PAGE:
Paws to Read: New library program helps children with literacy skills

20170201st paws to read 09 ZS
Zach Spicer, The Tribune/ Suzanne Steltenpohl lets Alexis Nantz, 12, left, and Kylie Haines, 5, second from right, pet her therapy dog, George, a standard poodle, as Delorice Nantz, 15, reads part of a book out loud during the first Paws to Read program at the Jackson County Public Library in Seymour.

As soon as George walked into the Kidz Korner room at the Jackson County Public Library, children magnetized to him.

He just stood there soaking it all in as the children petted his soft white fur.

George and the children then made their way to the program room, where they sat down with Heather Robinson, youth services program assistant at the Seymour library, to take turns reading a couple of books.

When the kids weren’t reading a page or two from a book, they were petting George’s head and back.

Having George, a 56-pound, nearly 7-year-old standard poodle that’s a certified therapy dog, around made a difference for all of the children.

None of them had an issue with reading in front of others. They were as calm and at ease as George.

“A dog in this room with these kids, it makes them relax,” said George’s owner, Suzanne Steltenpohl. “It’s like they don’t think all of the eyes are on them. A lot of kids don’t want to read out loud and don’t want to participate in these programs because they are nervous or they are shy or they are scared. A dog kind of breaks that ice, kind of takes that all away.”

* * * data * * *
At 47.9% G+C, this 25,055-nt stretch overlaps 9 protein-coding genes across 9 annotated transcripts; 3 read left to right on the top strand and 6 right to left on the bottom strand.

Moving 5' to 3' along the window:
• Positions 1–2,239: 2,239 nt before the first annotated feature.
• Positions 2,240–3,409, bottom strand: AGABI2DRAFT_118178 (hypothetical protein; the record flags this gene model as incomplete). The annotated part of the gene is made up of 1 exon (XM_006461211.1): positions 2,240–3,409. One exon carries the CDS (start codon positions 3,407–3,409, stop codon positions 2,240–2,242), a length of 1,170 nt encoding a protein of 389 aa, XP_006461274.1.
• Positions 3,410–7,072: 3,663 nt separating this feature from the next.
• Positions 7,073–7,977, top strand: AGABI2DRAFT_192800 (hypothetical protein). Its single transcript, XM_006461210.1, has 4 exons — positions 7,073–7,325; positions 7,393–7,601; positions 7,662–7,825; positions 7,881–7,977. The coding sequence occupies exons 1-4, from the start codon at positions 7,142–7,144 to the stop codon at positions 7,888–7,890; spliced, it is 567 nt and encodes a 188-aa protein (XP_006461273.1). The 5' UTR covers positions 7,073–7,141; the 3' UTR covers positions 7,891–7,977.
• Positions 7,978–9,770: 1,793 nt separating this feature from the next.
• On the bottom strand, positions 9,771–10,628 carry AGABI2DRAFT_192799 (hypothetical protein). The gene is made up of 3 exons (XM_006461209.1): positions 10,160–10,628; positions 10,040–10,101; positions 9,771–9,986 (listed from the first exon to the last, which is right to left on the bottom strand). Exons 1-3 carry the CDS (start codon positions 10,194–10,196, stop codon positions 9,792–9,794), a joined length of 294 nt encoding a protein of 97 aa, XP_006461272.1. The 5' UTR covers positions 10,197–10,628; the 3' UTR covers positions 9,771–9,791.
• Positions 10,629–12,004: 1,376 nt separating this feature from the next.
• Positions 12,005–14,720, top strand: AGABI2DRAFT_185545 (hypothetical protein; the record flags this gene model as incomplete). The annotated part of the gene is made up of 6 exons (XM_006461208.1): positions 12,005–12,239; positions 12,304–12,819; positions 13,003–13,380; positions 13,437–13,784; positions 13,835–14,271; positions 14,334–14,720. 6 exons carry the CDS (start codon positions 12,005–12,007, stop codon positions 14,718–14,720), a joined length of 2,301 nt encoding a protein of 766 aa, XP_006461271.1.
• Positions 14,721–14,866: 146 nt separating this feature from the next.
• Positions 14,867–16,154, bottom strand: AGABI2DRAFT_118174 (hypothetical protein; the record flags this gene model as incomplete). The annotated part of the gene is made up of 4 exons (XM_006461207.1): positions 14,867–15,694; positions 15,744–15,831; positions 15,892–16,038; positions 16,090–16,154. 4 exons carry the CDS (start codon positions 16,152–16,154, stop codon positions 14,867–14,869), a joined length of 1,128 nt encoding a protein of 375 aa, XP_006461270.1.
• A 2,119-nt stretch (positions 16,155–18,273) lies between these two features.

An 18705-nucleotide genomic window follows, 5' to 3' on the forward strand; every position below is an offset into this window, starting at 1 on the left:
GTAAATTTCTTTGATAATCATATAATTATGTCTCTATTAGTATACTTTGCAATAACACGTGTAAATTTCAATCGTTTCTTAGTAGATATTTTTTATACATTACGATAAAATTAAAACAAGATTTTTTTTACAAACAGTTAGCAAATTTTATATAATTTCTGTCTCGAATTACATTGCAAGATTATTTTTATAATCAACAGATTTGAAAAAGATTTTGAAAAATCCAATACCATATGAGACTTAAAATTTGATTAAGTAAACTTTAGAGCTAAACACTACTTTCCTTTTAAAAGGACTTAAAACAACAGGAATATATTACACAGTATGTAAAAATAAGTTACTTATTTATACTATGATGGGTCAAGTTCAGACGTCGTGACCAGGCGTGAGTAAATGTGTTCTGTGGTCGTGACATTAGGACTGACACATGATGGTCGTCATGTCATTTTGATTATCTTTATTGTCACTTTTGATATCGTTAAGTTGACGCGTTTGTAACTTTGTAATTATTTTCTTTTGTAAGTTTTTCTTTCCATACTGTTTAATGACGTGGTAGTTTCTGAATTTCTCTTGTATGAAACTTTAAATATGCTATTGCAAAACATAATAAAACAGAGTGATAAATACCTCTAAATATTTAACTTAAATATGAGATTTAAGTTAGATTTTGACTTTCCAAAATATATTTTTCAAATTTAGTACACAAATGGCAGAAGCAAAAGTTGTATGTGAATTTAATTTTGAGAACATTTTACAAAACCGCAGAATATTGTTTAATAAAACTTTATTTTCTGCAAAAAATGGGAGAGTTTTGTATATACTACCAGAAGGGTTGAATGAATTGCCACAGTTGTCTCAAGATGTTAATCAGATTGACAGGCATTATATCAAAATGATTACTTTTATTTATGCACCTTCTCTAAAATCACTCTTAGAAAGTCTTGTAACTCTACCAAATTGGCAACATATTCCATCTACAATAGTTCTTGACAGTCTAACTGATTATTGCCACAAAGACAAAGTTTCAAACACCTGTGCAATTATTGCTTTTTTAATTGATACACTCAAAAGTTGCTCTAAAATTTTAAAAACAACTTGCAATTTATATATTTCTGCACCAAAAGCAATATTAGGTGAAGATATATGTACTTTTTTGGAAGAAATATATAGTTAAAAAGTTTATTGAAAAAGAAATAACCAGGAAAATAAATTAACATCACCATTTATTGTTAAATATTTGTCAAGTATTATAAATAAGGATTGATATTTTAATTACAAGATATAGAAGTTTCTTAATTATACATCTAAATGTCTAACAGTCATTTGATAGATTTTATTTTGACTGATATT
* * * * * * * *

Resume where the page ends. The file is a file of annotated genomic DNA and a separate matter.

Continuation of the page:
Paws to Read is a new program at the Seymour library, where children can practice their reading skills as they read to George. It’s for kids of all ages and literacy levels.

The other scheduled programs are from 4:30 to 5 p.m. Thursday and again Feb. 16 at the library.

Robinson said last year, George was a part of a program at the library that focused on STEAM (science, technology, engineering, art and math) initiatives. Children would read a story to George and then do some type of project.

The library redid its programming, changing from a dedicated STEAM class to a dedicated reading class. The staff thought George could play an important role in the new program, too.

Read the full story in Wednesday’s Tribune and online at tribtown.com.

Also, find a story about a local assisted living center adopting a dog for its residents in Wednesday’s paper and online.

Author photo
Zach Spicer is a reporter for The (Seymour) Tribune. He can be reached at zspicer@tribtown.com or 812-523-7080.